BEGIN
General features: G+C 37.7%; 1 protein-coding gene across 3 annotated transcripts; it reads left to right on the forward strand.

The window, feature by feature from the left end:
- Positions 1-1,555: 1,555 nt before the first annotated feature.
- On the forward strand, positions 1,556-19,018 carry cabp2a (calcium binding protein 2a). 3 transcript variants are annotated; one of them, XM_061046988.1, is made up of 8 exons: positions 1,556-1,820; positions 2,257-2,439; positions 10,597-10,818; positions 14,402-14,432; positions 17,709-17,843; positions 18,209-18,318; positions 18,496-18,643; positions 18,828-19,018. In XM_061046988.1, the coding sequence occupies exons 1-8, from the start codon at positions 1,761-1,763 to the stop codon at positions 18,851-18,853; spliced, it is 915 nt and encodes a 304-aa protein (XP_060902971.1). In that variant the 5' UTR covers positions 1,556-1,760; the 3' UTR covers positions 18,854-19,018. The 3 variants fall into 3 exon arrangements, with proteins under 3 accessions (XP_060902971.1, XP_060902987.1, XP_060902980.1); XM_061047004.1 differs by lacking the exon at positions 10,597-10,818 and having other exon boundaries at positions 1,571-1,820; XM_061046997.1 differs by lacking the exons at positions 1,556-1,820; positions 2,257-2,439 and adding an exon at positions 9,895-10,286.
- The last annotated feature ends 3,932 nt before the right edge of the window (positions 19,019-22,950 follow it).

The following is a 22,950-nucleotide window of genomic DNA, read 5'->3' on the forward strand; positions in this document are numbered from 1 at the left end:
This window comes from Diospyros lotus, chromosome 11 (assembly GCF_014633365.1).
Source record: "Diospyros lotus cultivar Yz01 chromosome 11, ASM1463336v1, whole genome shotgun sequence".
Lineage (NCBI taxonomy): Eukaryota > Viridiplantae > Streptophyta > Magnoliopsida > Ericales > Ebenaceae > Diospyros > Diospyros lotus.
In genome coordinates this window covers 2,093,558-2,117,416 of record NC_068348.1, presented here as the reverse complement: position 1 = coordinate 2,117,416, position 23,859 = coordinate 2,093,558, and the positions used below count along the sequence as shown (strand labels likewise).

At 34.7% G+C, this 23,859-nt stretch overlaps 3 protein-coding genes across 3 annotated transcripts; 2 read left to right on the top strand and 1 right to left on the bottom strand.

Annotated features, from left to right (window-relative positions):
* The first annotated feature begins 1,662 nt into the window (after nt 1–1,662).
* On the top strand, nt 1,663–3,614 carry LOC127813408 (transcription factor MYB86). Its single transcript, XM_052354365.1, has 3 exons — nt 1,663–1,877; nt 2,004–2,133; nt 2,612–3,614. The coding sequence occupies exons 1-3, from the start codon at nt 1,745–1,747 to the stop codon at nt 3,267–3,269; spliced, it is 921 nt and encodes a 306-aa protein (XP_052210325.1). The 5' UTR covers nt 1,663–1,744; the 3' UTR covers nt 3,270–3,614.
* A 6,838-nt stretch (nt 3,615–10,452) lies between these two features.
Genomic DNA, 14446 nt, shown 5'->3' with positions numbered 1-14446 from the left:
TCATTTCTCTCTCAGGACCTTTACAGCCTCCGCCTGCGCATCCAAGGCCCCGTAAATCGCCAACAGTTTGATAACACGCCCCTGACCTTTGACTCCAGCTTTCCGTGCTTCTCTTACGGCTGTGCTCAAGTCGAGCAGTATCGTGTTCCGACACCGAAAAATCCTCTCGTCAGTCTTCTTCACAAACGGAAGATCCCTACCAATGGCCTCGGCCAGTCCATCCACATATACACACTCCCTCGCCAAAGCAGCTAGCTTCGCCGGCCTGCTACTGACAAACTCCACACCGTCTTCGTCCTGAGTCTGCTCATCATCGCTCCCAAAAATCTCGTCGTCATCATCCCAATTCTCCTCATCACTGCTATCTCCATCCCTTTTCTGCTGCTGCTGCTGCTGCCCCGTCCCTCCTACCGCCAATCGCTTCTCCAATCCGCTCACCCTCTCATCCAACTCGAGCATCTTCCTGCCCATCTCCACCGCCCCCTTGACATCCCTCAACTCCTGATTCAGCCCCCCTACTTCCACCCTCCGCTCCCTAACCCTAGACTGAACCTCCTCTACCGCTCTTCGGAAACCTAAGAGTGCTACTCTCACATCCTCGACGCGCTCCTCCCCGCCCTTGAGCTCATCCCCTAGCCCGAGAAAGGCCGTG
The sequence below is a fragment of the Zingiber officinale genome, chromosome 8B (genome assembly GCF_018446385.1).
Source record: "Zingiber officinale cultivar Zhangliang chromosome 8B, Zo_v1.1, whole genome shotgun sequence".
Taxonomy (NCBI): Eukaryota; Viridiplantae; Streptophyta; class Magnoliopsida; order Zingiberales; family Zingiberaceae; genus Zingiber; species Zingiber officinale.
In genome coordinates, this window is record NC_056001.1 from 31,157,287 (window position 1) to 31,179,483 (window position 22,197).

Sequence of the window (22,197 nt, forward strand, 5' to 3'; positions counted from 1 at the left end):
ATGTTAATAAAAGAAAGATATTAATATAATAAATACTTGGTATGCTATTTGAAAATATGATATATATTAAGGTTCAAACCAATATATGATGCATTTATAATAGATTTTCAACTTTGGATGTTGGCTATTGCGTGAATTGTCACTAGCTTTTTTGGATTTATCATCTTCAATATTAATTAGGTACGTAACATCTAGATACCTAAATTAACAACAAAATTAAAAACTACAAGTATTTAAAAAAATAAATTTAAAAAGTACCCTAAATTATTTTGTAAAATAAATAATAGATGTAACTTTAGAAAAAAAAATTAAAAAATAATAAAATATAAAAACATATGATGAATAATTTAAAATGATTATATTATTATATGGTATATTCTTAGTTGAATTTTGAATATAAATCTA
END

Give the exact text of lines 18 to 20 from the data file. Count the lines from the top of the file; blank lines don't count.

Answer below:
The sequence below is a fragment of the Zingiber officinale genome, chromosome 8B (genome assembly GCF_018446385.1).
Source record: "Zingiber officinale cultivar Zhangliang chromosome 8B, Zo_v1.1, whole genome shotgun sequence".
Taxonomy (NCBI): Eukaryota; Viridiplantae; Streptophyta; class Magnoliopsida; order Zingiberales; family Zingiberaceae; genus Zingiber; species Zingiber officinale.